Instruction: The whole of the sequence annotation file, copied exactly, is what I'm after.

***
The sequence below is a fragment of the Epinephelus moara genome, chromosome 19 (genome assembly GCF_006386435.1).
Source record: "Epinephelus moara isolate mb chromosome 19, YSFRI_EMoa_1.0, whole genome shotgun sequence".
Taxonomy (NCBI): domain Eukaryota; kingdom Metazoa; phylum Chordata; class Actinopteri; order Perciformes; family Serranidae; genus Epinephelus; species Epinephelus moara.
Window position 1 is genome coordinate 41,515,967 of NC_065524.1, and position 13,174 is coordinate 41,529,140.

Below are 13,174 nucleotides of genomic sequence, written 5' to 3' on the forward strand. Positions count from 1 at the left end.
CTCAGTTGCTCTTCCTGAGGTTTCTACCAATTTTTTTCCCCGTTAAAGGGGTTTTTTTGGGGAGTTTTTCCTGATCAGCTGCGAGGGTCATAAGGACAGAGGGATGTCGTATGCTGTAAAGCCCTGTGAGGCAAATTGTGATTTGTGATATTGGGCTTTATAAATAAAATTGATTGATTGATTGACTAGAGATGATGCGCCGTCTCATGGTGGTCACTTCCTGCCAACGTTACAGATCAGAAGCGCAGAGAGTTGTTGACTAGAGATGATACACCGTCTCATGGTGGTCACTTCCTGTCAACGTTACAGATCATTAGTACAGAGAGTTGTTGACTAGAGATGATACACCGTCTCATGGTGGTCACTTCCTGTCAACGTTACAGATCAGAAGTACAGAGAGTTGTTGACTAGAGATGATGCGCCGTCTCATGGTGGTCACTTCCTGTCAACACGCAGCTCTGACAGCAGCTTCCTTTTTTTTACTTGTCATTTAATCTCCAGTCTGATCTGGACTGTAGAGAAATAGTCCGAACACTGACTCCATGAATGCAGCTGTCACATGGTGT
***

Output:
The sequence below is a fragment of the Epinephelus moara genome, chromosome 19 (genome assembly GCF_006386435.1).
Source record: "Epinephelus moara isolate mb chromosome 19, YSFRI_EMoa_1.0, whole genome shotgun sequence".
Taxonomy (NCBI): domain Eukaryota; kingdom Metazoa; phylum Chordata; class Actinopteri; order Perciformes; family Serranidae; genus Epinephelus; species Epinephelus moara.
Window position 1 is genome coordinate 41,515,967 of NC_065524.1, and position 13,174 is coordinate 41,529,140.

Below are 13,174 nucleotides of genomic sequence, written 5' to 3' on the forward strand. Positions count from 1 at the left end.
CTCAGTTGCTCTTCCTGAGGTTTCTACCAATTTTTTTCCCCGTTAAAGGGGTTTTTTTGGGGAGTTTTTCCTGATCAGCTGCGAGGGTCATAAGGACAGAGGGATGTCGTATGCTGTAAAGCCCTGTGAGGCAAATTGTGATTTGTGATATTGGGCTTTATAAATAAAATTGATTGATTGATTGACTAGAGATGATGCGCCGTCTCATGGTGGTCACTTCCTGCCAACGTTACAGATCAGAAGCGCAGAGAGTTGTTGACTAGAGATGATACACCGTCTCATGGTGGTCACTTCCTGTCAACGTTACAGATCATTAGTACAGAGAGTTGTTGACTAGAGATGATACACCGTCTCATGGTGGTCACTTCCTGTCAACGTTACAGATCAGAAGTACAGAGAGTTGTTGACTAGAGATGATGCGCCGTCTCATGGTGGTCACTTCCTGTCAACACGCAGCTCTGACAGCAGCTTCCTTTTTTTTACTTGTCATTTAATCTCCAGTCTGATCTGGACTGTAGAGAAATAGTCCGAACACTGACTCCATGAATGCAGCTGTCACATGGTGT